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No iron in Lyme

Iron sequestration is one way that human cells limit bacterial growth. In the 2 June issue of Science, Posey and Gherardini show that the Lyme disease pathogen, Borrelia burgdorferi, has responded by eliminating most genes that encode iron-requiring proteins, and substituting manganese for iron in the few metalloproteins that are left (Science 2000, 288:1651-1653). This is possible because the bacterium is an obligate parasite that lacks the enzymes for most biosynthetic pathways. As a result the bacterium grows happily with fewer than 10 atoms of iron present per cell.

References

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    Iron uptake mechanisms of pathogenic bacteria.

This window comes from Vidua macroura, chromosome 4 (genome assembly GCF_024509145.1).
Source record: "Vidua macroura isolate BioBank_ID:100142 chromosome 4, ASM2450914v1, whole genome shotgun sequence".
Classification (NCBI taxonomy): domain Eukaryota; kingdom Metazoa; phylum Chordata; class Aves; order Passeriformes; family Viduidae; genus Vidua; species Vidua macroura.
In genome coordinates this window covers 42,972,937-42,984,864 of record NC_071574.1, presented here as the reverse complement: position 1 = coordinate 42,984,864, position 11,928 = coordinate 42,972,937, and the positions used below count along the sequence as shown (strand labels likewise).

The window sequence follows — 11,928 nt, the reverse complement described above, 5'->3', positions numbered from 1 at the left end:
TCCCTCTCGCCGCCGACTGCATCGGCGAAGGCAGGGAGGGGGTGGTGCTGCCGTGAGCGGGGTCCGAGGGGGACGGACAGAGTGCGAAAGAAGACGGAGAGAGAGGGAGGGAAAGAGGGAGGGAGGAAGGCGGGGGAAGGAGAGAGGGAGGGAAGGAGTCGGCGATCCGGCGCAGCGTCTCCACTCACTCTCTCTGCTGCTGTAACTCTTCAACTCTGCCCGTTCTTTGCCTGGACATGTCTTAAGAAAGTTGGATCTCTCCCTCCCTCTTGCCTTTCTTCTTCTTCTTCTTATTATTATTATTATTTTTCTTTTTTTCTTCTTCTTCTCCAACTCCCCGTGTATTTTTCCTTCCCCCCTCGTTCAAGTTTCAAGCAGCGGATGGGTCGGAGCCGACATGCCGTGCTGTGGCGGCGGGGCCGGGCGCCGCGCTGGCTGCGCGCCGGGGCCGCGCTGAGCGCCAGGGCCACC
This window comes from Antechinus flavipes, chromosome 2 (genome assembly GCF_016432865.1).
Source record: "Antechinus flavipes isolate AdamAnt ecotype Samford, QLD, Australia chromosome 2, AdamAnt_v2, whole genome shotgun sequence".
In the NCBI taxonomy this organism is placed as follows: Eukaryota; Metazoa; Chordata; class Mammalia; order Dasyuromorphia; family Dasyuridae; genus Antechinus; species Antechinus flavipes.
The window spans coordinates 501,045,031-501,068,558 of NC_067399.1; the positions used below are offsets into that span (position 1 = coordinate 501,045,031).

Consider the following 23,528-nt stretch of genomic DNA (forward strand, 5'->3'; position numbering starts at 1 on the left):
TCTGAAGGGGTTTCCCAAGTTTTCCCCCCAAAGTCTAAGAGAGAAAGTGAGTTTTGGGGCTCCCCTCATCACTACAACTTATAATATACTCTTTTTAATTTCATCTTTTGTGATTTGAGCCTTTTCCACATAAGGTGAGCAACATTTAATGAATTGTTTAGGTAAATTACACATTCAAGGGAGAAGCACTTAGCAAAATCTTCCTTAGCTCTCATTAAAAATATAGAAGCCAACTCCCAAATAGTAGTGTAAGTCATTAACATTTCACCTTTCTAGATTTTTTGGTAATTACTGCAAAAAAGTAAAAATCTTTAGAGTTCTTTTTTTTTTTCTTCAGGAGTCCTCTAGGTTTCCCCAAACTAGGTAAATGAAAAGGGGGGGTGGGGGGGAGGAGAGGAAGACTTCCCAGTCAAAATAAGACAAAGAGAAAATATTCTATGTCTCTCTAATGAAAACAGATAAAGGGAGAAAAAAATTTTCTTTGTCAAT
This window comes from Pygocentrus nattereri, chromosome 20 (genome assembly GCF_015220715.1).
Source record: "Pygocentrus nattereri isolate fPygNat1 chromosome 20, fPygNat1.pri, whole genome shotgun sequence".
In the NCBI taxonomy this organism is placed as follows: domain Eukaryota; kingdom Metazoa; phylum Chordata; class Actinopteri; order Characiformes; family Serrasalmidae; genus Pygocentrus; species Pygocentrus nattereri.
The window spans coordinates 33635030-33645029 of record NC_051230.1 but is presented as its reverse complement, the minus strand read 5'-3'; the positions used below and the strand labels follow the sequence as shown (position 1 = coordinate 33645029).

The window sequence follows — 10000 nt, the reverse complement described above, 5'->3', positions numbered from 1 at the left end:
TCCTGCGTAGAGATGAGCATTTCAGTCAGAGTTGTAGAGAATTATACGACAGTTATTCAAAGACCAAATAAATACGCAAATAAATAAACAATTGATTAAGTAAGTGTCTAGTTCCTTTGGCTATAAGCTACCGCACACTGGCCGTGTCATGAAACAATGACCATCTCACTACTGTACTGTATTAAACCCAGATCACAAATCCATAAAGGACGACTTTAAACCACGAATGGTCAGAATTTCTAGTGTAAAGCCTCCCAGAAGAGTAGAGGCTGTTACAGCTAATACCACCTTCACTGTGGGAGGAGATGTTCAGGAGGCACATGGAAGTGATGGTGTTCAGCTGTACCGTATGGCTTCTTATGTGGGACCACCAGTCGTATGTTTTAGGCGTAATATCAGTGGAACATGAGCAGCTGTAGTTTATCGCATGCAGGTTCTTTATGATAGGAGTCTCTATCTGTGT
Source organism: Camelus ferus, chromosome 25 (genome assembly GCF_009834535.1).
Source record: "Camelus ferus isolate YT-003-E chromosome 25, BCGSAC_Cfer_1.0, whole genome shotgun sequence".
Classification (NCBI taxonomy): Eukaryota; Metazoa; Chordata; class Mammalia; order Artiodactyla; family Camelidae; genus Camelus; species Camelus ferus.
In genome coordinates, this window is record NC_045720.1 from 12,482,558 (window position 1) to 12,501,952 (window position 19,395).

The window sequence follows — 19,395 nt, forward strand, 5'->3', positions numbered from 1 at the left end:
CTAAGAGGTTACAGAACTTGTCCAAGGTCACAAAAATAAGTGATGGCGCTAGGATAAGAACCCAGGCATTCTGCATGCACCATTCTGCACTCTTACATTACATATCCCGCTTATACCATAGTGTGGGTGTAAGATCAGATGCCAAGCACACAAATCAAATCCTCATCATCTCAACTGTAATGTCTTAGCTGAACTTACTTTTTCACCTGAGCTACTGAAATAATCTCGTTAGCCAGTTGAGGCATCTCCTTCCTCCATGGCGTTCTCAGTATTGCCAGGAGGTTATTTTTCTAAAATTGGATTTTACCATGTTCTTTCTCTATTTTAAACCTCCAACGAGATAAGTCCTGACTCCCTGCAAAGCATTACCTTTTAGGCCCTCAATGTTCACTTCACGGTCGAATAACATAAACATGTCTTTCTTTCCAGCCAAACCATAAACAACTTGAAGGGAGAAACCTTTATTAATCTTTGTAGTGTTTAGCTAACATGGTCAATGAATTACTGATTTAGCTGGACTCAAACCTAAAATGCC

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    Science Magazine, [http://www.sciencemag.org/]

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Wells, W. No iron in Lyme. Genome Biol 1, spotlight-20000609-02 (2000). https://doi.org/10.1186/gb-spotlight-20000609-02

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Keywords

  • Iron
  • Manganese
  • Human Cell
  • Bacterial Growth
  • Biosynthetic Pathway